Tulum is uneventful, unless you consider shopping, yoga, food and beach time eventful. I try not to voice my opinion that I feel like I’m stuck in some alternate reality created for tourists, although I frequently fail. We leave for home at 3:45 am on Christmas Eve, filling up the gas tank on the way back. The gas attendants tell us it’s cash only, after we’ve filled the tank. We scramble to ply together the last of our pesos to pay for it, and then roll on. Half an hour later, we get pulled over by a Mexican cop, who tells us we were speeding. I don’t doubt it, and he seems reasonable, almost like he’s about to let us off with a warning. Surely, I think, in the middle of this super-touristy upkept resort strip, he’s not going to do anything weird.
However, the second he gets Collin’s driver’s license, he tells us (specifically me, since nobody else understands him) that we will have to pay the ticket at the police office 20 kilometers away, and it doesn’t open until Monday, and he needs to keep Collin’s license to make sure he pays the fine. We can’t, I tell him, because we’re on the way to the airport and won’t be here on Monday. Well, says the police officer, then maybe just one of you can stay behind to pay the ticket? I shake my finger at him. “No está possible,” I inform him.
At this point, the police officer asks Collin to get out of the car and come back to his car with him. I get out my wallet and survey the pesos we have left: maybe $10 worth, mostly coins, and I’m not sure how much bribing a Mexican police officer runs these days, especially on the resort strip with their gargantuan edifices. Collin opens my door and hisses: “he wants $150 US. And of course nobody carries any cash but me!” Ben hands us a US $20 he has, and Collin takes the wad of small bills. I dump my coin purse into my hands and go to help negotiate; Collin is notoriously shy about any type of haggling, and I have a feeling the cop can sense it. I gesture to the money we have and say, “está todo, está todo,” and Collin shows his empty wallet just to prove it. The cop asks when our flight leaves. “Ahora, ahora,” I say. The cop shrugs reluctantly and says Ok, he’ll take it. I pretend to give him all the coins, although really I only give him some and palm the rest. Meanwhile, he tells me sternly not to speed. “Si,” I say, and jump into the car. “He wouldn’t even write the amount on a piece of paper,” Collin says as we inch away. “He wrote it on his hand, with the peso amount next to it.”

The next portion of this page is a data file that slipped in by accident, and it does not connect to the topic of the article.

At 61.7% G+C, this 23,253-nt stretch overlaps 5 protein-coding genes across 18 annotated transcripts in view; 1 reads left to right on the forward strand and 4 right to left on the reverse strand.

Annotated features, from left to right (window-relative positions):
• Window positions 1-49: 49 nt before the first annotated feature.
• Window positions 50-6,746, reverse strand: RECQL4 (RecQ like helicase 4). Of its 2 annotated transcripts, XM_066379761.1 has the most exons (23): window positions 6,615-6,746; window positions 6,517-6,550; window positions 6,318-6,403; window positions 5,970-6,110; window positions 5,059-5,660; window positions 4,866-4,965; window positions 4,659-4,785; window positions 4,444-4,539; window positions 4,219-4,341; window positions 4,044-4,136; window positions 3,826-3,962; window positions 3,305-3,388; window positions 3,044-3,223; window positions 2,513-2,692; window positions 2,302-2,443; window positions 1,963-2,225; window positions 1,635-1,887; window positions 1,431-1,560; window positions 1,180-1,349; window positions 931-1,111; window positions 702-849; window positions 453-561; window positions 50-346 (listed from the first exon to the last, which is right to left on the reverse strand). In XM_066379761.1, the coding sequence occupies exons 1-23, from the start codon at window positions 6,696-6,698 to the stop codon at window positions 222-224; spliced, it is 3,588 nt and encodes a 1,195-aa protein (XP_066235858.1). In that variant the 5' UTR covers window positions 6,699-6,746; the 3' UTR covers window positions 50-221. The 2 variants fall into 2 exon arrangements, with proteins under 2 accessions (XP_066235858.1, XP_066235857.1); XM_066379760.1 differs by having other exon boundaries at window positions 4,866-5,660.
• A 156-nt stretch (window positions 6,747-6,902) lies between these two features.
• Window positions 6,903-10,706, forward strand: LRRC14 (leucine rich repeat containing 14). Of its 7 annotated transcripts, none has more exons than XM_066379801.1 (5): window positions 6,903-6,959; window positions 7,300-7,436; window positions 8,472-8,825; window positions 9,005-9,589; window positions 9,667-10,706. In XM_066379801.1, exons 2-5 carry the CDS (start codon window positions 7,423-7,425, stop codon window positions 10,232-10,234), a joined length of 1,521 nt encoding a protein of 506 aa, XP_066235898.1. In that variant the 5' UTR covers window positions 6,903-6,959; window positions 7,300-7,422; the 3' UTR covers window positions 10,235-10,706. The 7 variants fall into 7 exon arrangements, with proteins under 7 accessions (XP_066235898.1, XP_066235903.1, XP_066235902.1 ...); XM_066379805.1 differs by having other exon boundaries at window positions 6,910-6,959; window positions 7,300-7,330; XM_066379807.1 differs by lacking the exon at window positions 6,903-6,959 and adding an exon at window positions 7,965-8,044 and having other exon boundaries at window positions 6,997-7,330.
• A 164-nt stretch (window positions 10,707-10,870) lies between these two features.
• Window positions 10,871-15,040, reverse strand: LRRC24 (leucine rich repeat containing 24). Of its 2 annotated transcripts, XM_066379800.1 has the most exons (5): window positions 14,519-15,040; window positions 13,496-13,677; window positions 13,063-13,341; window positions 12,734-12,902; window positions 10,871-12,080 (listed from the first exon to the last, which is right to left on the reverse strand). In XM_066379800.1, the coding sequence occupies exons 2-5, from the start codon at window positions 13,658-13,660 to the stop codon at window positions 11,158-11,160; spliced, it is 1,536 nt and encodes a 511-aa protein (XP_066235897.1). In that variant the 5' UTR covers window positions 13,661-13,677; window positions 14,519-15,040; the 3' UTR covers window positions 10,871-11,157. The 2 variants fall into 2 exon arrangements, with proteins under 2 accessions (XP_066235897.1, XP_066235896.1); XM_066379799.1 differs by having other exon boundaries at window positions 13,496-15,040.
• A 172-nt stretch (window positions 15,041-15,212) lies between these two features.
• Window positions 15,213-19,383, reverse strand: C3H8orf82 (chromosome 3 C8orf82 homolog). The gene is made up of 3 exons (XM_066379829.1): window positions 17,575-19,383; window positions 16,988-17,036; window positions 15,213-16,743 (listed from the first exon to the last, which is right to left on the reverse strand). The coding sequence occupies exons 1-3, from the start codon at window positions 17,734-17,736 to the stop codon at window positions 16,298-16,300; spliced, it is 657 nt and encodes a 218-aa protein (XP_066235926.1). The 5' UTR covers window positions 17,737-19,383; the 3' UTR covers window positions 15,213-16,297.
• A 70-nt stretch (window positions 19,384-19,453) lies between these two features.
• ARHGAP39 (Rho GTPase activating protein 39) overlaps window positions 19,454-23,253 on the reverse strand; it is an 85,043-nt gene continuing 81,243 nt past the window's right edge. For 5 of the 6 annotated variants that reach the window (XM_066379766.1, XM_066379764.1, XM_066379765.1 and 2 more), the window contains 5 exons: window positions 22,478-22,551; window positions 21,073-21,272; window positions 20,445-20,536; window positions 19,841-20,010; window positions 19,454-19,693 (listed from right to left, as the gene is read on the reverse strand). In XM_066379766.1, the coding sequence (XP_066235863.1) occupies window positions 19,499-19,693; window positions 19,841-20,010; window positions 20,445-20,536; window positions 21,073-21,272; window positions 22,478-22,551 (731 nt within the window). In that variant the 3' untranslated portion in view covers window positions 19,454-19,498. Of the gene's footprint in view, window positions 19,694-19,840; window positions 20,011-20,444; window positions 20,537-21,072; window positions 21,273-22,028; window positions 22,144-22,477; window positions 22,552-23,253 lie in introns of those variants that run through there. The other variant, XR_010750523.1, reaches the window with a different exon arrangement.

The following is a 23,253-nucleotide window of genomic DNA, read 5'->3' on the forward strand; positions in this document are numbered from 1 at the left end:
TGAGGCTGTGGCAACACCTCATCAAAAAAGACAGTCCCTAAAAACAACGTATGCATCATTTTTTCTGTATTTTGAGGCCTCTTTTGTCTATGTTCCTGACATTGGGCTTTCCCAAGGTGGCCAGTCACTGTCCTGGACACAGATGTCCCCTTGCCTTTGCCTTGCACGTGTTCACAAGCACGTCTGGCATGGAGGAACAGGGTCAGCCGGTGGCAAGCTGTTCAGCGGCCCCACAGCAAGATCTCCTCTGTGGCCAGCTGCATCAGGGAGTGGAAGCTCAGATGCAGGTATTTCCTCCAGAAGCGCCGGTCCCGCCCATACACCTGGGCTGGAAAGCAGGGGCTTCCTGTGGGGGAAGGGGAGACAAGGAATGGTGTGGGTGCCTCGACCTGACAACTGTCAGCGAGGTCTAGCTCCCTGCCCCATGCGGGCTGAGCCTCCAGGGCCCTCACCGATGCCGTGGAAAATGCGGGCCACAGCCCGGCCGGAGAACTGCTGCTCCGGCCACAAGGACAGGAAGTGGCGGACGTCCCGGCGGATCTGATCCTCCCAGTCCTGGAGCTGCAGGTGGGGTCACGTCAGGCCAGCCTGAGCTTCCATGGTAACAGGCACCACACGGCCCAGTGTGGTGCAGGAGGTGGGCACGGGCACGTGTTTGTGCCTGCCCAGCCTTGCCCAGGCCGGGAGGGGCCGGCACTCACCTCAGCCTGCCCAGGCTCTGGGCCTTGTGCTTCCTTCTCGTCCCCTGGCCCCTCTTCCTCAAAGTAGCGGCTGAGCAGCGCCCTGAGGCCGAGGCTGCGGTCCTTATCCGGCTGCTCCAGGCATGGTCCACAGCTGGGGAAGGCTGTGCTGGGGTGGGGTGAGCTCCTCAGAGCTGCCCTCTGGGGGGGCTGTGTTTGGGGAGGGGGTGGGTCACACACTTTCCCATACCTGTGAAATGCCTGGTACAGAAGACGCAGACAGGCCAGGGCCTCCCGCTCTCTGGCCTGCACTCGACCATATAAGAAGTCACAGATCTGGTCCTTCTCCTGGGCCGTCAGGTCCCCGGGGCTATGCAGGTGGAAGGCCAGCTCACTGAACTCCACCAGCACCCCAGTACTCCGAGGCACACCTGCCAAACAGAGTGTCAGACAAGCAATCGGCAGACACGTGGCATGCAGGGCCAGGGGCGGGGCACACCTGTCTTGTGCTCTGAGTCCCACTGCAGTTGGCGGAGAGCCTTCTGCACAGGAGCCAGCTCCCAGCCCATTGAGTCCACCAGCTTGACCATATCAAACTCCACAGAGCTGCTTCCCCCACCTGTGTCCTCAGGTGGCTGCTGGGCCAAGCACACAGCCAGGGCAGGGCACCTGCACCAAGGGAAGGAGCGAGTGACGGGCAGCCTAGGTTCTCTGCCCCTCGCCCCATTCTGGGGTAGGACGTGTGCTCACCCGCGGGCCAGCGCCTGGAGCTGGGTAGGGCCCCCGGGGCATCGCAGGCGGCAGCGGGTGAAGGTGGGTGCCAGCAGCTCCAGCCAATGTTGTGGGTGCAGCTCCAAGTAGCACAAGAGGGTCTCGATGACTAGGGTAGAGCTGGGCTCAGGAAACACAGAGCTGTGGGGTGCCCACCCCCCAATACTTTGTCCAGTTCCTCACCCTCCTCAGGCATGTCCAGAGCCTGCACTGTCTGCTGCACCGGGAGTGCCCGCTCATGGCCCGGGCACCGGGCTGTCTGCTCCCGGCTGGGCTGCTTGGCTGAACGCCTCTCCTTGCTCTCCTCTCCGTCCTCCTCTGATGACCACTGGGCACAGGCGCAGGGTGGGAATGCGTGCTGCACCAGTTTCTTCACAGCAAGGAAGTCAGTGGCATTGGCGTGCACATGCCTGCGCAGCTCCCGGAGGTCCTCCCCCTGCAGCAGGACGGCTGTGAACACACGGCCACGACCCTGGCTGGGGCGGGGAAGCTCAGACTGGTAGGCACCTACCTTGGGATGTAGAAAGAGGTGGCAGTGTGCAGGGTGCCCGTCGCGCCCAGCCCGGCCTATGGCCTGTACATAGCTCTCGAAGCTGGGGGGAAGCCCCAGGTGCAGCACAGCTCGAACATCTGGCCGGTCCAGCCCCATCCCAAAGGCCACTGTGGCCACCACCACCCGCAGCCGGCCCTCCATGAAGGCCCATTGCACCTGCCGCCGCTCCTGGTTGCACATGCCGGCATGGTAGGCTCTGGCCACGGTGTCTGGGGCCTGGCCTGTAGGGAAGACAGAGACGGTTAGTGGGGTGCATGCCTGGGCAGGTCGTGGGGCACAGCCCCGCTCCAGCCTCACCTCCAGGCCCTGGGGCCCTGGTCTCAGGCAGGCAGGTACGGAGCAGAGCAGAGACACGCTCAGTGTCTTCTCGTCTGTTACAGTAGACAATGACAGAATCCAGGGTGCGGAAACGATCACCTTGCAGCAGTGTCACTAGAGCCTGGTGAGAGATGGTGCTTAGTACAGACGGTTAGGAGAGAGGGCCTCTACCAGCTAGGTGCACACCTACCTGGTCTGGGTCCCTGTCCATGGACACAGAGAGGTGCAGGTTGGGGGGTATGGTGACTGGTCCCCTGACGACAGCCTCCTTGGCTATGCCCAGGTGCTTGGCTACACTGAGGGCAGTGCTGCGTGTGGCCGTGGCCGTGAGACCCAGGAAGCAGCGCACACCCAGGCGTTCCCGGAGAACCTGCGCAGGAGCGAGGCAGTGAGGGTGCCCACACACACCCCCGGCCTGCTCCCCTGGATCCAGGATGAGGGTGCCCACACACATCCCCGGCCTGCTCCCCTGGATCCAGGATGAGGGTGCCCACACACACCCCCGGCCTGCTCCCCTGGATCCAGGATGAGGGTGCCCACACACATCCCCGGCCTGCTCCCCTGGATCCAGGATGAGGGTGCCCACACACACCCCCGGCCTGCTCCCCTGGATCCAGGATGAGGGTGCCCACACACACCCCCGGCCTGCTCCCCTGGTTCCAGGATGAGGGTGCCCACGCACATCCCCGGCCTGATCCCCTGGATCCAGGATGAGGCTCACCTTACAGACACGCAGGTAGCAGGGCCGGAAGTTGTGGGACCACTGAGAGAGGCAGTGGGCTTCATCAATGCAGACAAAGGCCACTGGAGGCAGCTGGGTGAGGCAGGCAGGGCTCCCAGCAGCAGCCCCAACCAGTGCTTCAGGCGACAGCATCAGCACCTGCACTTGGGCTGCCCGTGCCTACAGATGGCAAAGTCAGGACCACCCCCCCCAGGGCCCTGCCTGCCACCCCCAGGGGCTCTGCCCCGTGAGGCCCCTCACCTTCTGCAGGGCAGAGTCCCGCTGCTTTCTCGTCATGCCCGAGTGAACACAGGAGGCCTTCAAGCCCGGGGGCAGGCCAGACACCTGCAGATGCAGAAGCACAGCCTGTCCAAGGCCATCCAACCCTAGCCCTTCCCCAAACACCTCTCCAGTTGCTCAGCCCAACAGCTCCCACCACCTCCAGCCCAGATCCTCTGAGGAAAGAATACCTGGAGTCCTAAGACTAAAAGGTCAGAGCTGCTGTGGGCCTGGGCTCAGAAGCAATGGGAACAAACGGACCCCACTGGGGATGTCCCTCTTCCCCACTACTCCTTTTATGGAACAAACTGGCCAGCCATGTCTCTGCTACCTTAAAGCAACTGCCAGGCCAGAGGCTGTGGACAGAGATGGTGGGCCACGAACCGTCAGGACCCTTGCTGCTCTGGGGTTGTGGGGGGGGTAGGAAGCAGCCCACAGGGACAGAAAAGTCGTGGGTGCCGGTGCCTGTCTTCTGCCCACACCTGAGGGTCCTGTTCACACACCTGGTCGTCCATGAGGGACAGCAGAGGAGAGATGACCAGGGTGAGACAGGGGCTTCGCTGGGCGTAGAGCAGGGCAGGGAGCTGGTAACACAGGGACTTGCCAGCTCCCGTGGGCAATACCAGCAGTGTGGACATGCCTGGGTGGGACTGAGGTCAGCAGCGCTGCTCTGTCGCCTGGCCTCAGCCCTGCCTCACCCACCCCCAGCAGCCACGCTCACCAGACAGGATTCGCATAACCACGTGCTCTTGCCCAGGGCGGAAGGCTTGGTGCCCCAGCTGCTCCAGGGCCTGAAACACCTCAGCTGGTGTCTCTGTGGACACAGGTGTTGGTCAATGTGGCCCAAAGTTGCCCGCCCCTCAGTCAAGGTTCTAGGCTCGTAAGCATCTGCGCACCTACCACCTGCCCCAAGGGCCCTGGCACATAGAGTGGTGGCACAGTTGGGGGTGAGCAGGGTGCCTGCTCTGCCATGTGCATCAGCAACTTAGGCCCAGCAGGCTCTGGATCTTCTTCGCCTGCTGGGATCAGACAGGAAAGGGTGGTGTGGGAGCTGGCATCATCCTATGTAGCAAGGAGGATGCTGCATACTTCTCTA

We make it to the airport on time; our flight has been delayed 15 minutes. We make it back to snowy Idaho within 12 hours, and play a certain track from N.W.A.’s Straight Outta Compton on the way home.
Meanwhile, over the internet, our friends give us advice on how to handle this situation, lots of information, none of it useful unless we decide to revisit a place where bribing police is a thing. Specifically: don’t act like you’re in a hurry. Make small talk. Don’t give them any important documents they can hold hostage; bring photocopies and give them the photocopies. Say “well, how can we fix this?” and offer them the equivalent of $5. Next time I have to bribe a public official, I’ll be sure to keep this in mind.